Businesses in one of Japan’s oldest shopping strips are wondering if they can survive after the surprising new increase.

Sensoji temple in Tokyo’s Asakusa district is one of the top tourist sites in the country, drawing thousands of tourists to the area every year. If you’ve ever visited Sensoji, chances are you’ve entered through the Kaminarimon Thunder Gate” with the enormous red lantern hanging inside, before walking up the bustling walkway lined with shops that leads to the main temple building.

This shopping street, located inside the temple grounds, is known as Nakamise Dori (literally “street of inside stores”), and it’s one of the oldest shopping strips in Japan. Today, approximately 89 shops can be found along the 250-metre (820-foot) long approach to the temple, selling all sorts of Japanese souvenirs and traditional food and confectioneries.

▼ Nakamise Dori is one of the most bustling shopping streets in Tokyo, with throngs of people making it hard to move along the narrow walkway on the weekends.

Despite the steady stream of customers along the approach, shopkeepers are now concerned about their future, after Sensoji sent out a notice to business owners advising them of a 16-fold increase in their rent. According to one shopkeeper, he was made aware of the sudden change in September, when each store along Nakamise Dori was given two sheets of paper to inform them that the rent would be increased by 16 times from next January. He says he won’t be able to pay the rent after such an increase and nor will many of the other store owners.

The reason for the increase appears to be due to the fact that the storeholders had previously been paying rent to the Tokyo Metropolitan Government, because although the land that Nakamise Dori is situated on is owned by Sensoji temple, the buildings on the land belong to Tokyo. However, in July, Sensoji bought the buildings on the land from Tokyo, which is why the incredibly cheap current average monthly rent of 23,000 yen (US$261.50) will soon shoot up to 370,000 yen.

According to the head steward of Sensoji, the impetus for the change stems from the fact that in 2011, the Tokyo Metropolitan Government asked them to pay fixed assets tax, as Nakamise Dori was acting as a profitable business. Therefore, they investigated the market prices to adjust the rent accordingly, with lawyers providing them with a recommended amount in the middle of September, which was then sent out to shopkeepers.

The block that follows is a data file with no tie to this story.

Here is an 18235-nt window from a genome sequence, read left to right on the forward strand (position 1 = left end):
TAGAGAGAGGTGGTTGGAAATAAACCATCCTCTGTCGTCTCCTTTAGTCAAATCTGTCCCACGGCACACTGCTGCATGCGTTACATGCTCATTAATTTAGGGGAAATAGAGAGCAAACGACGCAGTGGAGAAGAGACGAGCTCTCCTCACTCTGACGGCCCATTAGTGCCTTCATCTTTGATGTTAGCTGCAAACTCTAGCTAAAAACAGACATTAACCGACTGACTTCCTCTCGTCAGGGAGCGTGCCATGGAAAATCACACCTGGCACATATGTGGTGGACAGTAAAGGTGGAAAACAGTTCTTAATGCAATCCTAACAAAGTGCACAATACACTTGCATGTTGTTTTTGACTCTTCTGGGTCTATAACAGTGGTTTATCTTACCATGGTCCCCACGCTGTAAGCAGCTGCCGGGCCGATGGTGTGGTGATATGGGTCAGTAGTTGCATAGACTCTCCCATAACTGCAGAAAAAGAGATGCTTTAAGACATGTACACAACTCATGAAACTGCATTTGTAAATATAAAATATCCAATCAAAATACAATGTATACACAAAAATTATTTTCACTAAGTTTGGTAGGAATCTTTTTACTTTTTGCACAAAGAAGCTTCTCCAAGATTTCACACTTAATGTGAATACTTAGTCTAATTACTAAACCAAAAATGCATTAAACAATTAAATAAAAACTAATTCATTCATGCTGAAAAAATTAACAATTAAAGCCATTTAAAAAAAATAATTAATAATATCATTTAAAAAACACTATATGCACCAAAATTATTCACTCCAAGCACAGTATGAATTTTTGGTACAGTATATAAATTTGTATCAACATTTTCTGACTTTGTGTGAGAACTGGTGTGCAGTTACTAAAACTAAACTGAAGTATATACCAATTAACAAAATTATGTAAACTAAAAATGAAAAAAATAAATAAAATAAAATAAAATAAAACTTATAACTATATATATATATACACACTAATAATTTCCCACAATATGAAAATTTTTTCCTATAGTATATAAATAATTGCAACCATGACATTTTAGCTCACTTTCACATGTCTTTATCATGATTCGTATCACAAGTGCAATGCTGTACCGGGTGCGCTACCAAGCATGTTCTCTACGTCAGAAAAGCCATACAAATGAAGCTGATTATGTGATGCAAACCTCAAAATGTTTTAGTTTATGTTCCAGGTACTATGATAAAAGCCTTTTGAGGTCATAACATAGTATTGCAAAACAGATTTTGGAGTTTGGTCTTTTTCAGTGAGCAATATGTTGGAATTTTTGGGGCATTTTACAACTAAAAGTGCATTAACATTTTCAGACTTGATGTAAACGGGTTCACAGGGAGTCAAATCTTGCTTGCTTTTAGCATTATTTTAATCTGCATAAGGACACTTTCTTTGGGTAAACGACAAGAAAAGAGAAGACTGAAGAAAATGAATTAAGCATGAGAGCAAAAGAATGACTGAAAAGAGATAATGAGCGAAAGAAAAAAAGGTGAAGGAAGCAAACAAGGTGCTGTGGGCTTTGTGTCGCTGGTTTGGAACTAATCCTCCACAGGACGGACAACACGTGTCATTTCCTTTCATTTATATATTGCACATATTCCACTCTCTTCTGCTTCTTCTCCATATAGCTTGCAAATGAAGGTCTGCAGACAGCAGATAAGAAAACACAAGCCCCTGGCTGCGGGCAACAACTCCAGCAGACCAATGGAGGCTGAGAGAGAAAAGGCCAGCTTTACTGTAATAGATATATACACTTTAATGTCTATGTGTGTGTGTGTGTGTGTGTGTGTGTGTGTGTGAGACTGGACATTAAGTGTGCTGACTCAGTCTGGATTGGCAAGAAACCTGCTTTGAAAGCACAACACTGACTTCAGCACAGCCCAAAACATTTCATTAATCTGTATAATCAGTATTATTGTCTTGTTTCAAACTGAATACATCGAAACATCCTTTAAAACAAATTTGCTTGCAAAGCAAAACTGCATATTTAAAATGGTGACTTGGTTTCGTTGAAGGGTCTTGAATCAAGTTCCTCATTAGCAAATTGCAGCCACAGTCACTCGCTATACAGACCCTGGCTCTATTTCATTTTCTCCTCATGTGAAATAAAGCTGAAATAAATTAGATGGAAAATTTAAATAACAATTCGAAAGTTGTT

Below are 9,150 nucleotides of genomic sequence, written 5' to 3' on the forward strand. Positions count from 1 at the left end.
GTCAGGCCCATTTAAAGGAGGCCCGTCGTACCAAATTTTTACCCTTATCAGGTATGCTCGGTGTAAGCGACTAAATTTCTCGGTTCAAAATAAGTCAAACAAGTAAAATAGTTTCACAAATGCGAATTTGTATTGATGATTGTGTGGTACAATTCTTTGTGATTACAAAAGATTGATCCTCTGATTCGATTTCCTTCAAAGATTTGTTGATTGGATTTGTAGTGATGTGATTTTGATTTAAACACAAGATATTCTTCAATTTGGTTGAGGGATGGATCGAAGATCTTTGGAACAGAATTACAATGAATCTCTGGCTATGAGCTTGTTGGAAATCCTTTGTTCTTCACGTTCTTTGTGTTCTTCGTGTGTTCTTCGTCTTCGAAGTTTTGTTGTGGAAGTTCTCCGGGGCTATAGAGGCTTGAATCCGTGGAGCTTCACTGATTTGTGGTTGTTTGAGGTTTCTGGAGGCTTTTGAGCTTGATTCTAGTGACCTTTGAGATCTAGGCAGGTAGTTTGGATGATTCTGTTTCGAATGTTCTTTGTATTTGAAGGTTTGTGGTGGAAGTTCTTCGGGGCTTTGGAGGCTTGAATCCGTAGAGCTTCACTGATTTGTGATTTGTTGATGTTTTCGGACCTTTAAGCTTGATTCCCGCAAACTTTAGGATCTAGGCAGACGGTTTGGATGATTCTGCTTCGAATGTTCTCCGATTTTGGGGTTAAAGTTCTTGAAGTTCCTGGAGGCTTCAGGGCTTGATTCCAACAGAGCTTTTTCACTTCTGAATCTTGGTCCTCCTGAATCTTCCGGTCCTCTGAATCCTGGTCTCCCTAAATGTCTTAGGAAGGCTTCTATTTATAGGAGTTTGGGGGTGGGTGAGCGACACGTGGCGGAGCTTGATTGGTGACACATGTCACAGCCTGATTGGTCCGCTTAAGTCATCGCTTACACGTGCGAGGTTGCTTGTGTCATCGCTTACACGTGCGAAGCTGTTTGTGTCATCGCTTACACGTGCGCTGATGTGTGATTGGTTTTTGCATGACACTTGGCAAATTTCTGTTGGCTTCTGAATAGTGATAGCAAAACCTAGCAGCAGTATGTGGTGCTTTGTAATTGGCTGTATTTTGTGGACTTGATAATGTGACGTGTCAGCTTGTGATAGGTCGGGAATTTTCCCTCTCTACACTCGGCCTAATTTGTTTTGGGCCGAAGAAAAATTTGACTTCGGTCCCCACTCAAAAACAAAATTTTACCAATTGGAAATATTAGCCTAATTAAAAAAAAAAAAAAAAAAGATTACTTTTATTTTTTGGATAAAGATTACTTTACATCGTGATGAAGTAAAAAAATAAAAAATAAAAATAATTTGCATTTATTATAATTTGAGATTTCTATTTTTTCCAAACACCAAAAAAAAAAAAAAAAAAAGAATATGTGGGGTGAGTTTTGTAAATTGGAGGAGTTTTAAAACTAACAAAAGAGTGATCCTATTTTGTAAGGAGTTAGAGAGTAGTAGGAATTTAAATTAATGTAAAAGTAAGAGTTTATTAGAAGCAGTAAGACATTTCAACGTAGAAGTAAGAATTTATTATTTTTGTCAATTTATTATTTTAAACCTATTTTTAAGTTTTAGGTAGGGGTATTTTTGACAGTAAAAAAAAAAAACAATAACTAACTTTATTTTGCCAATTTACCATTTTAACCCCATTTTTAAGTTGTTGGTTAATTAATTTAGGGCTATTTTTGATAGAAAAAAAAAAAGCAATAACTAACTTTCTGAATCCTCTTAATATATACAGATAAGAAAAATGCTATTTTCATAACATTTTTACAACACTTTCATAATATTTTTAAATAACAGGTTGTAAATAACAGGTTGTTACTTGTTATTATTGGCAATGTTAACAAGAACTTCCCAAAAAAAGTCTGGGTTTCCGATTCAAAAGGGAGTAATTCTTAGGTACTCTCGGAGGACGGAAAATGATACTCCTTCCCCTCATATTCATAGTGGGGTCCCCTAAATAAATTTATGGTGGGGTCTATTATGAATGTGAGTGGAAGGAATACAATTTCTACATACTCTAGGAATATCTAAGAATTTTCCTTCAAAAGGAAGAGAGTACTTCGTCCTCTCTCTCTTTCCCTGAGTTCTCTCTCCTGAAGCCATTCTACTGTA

People online have been expressing shock and confusion over the news:

“I’m astonished that the rent at that place has been just 2,300 yen per month.”
“What type of system is this? It sounds like a method for money laundering.”
“Can they really take that much tax from a religious organisation?”
“It sounds like Sensoji had no other choice than to increase the rent, given the circumstances.”
“If the shopkeepers can’t afford the new rent, I’m sure they’ll have no problems finding new tenants.”

Commenters speculate that if the store owners refuse to pay the increased rent, big chains like Starbucks might enter and open up businesses along the shopping strip, which would bring huge changes to the traditional atmosphere of the historical district. Hopefully the current store owners will be able to keep their businesses running so that visitors can enjoy their wares for decades to come.

Source: Yahoo News via My Game News Flash
Featured image: © Oona McGee for SoraNews24
Insert images: Flickr/sk, Flickr/chee.hong, Flickr/David ChauFlickr/Kent Wang

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